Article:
Man jailed for sexually assaulting two women in their homes

A Ruskington man who sexually assaulted two women in their homes was today jailed for 19 months.

Andrew Lack, 49, admitted sexually assaulting a woman in her 60s after going uninvited into her house.

Lincoln Crown Court heard Lack followed the woman into the property after she declined an offer from him to carry her shopping indoors.

Lisa Hardy, prosecuting, said the woman shut her front door on Lack but when she returned to her living room after going to the kitchen she found him sat in her arm chair.

Miss Hardy told the court: “She was shocked by his presence and asked him to leave. He got up, but did not leave, and followed her into the kitchen.”

While in the kitchen Lack put his tongue in the woman’s mouth and touched her breasts over her clothing, the court heard.

The woman was very distressed and contacted the police when Lack returned to her home four days later and knocked on her door.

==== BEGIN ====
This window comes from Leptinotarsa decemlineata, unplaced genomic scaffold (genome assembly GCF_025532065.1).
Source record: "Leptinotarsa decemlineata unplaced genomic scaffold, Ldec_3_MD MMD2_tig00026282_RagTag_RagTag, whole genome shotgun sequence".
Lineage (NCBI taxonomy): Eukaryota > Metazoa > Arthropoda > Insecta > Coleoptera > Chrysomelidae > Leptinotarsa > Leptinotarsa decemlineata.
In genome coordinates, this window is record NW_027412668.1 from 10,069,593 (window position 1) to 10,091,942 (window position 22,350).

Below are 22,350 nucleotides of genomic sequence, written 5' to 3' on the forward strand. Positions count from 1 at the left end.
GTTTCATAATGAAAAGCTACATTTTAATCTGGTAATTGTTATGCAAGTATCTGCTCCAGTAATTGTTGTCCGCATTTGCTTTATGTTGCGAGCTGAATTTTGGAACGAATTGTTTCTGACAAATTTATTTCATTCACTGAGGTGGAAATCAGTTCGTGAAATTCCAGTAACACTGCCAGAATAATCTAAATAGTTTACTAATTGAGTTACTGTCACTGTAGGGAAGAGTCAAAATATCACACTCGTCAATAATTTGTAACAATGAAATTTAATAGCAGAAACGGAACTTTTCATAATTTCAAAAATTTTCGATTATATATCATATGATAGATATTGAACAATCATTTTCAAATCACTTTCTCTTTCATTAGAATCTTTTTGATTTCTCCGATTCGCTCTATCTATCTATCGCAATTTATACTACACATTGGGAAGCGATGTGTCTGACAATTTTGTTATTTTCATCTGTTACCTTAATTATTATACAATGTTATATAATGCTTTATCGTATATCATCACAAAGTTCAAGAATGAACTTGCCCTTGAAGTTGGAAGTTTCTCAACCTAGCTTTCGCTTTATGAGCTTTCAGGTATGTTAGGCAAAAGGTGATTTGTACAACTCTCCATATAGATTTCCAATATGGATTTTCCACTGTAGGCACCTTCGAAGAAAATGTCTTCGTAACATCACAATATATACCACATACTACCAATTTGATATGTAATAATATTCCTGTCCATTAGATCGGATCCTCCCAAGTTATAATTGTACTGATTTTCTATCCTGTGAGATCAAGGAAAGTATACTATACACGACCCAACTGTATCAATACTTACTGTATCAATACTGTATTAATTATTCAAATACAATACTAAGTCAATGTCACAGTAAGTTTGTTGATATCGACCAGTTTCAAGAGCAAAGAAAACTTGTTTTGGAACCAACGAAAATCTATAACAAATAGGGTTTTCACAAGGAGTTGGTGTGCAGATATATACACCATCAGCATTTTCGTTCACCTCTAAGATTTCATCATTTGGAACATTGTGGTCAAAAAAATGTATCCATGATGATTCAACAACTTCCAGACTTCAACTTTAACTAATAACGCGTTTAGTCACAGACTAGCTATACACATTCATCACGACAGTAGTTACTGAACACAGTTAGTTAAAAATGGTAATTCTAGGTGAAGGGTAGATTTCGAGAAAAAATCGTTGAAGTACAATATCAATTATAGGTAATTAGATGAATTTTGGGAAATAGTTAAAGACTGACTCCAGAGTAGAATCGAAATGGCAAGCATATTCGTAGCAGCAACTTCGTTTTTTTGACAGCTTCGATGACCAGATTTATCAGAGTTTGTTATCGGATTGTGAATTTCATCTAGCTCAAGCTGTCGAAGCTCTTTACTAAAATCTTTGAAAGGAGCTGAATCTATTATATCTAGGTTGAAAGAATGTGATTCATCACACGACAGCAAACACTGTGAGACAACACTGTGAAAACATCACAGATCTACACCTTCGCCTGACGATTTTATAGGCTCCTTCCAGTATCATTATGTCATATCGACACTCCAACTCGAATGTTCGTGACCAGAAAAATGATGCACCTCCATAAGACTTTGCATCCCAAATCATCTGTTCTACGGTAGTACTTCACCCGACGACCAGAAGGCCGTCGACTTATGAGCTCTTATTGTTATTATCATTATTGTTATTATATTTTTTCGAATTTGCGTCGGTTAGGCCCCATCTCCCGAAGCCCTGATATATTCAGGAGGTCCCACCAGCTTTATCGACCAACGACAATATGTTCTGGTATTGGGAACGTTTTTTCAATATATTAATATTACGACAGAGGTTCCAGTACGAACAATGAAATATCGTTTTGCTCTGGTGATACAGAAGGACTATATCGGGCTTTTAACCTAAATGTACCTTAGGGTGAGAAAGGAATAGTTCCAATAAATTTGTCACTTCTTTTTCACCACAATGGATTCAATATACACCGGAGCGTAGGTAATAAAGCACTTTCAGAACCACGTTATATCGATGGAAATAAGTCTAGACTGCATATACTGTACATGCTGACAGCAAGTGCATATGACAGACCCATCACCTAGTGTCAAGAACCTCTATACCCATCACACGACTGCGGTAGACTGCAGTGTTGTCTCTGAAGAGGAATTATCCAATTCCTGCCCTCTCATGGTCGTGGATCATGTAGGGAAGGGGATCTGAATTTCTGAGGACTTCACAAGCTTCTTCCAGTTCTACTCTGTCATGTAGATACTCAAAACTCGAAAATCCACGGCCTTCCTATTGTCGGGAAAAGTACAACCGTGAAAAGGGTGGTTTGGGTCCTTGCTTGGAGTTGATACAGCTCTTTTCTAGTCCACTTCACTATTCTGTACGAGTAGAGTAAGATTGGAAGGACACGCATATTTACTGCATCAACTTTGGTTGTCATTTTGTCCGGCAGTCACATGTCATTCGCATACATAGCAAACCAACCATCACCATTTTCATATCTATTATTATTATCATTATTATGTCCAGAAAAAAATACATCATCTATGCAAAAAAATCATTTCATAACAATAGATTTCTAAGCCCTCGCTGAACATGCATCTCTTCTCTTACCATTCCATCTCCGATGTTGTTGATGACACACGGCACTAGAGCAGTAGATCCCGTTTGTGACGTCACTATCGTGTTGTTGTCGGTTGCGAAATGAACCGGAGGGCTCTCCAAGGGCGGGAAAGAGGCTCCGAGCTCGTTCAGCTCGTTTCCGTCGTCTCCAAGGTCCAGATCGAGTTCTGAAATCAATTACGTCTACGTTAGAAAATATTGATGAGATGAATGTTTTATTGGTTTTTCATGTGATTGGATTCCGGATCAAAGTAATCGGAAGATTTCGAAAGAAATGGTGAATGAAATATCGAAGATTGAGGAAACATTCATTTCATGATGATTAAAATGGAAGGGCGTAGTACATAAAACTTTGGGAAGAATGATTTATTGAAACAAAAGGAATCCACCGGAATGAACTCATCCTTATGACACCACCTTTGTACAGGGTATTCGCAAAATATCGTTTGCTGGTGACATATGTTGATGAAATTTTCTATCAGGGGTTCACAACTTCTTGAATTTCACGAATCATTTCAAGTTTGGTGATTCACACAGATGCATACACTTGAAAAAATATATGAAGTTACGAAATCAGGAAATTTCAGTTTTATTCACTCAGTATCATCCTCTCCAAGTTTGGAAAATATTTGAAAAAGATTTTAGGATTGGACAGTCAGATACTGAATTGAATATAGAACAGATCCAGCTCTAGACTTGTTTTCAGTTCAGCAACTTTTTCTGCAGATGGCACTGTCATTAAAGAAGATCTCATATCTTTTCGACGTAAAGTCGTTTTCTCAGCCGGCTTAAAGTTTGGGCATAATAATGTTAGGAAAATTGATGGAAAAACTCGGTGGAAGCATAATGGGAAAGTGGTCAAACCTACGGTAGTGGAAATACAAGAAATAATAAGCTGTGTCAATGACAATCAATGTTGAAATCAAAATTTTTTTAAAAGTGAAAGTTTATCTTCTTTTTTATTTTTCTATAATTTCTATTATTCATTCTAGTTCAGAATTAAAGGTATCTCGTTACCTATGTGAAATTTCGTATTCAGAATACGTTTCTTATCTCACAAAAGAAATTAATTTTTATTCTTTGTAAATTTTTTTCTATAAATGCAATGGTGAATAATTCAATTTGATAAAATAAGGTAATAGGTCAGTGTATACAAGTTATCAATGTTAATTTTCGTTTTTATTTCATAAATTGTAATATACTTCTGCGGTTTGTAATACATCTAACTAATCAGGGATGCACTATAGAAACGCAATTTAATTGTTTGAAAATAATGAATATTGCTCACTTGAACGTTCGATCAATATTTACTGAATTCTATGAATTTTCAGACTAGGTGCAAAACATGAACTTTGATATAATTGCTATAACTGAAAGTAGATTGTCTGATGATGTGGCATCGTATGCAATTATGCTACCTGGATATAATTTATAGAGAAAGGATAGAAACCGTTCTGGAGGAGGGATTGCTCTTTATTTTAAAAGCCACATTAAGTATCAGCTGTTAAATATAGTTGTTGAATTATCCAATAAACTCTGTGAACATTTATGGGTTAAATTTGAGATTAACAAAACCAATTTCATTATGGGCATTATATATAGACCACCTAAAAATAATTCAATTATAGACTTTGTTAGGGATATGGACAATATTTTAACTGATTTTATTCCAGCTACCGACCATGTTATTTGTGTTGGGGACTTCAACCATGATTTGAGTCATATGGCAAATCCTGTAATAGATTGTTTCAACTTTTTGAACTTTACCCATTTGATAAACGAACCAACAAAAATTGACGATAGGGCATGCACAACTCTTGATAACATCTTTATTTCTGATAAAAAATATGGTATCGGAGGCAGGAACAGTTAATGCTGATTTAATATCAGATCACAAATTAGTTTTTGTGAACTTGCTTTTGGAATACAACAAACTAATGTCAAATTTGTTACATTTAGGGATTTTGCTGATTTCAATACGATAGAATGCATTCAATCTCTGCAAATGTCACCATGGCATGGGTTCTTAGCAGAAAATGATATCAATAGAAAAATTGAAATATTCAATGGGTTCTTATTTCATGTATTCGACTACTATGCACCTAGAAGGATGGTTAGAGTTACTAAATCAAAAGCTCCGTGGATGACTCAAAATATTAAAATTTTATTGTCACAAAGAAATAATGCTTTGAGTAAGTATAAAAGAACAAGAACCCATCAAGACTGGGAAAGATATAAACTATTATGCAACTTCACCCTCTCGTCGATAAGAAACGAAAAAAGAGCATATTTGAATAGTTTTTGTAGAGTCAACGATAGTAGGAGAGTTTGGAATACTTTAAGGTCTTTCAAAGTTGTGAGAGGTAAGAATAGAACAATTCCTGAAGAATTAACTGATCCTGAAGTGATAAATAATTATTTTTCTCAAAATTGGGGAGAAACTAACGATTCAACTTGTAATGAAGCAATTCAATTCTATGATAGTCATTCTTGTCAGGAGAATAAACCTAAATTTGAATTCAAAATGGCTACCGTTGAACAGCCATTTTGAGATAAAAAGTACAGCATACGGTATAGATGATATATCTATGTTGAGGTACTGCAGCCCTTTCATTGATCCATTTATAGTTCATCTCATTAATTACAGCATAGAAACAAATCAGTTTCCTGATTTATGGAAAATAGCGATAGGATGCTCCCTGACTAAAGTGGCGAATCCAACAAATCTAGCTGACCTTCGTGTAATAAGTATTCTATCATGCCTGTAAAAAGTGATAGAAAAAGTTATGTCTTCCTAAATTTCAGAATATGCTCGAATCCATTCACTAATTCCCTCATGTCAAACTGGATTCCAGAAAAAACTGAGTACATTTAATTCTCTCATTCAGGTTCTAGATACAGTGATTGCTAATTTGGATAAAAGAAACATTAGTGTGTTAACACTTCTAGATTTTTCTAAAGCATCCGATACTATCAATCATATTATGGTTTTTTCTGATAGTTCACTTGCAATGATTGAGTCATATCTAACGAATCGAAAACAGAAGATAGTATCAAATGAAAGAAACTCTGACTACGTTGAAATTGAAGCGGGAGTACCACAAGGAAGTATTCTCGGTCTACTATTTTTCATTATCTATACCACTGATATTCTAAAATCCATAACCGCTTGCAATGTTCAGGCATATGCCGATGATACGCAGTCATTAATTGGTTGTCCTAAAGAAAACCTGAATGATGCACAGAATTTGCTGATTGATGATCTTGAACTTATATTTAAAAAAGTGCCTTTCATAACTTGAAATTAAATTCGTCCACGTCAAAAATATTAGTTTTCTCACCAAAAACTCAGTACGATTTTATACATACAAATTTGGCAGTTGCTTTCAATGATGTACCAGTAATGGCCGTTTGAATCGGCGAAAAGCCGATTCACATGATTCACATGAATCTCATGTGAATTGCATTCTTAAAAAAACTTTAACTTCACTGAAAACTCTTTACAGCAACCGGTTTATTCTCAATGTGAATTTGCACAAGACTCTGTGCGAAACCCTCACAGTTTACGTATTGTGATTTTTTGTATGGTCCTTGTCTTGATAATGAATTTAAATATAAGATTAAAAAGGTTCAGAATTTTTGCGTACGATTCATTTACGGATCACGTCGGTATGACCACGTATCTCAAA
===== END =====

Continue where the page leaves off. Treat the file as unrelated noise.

Lack denied visiting the woman’s home in August last year when he was questioned by police but was picked out by his victim during an identification procedure.

The court was told Lack carried out a second sexual assault on bail in July this year after he was hired to do some gardening by a woman in her 70s.

Miss Hardy said on that occasion Lack placed his hand on the woman’s shoulder and gave her a kiss on the cheek which made her feel very uncomfortable.

The court heard Lack was given a suspended jail sentence in 2014 after he touched a teenage girl on the knee during a train journey between Sleaford and Ruskington.

Michael Cranmer-Brown, mitigating, told the court Lack struggled to recognise the social boundaries of reasonable behaviour and needed rehabilitation.

Lack, of Millview Road, Ruskington, pleaded guilty to two sexual assaults on August 23, 2016, and July 28, 2017.

He was also ordered to register as a sex offender for ten years and made the subject of a Sexual Harm Prevention Order.

Passing sentence Recorder Paul Mann QC told Lack the offences were far too serious not to result in custody.

The Recorder said: “These were at the end of the day opportunistic offences.”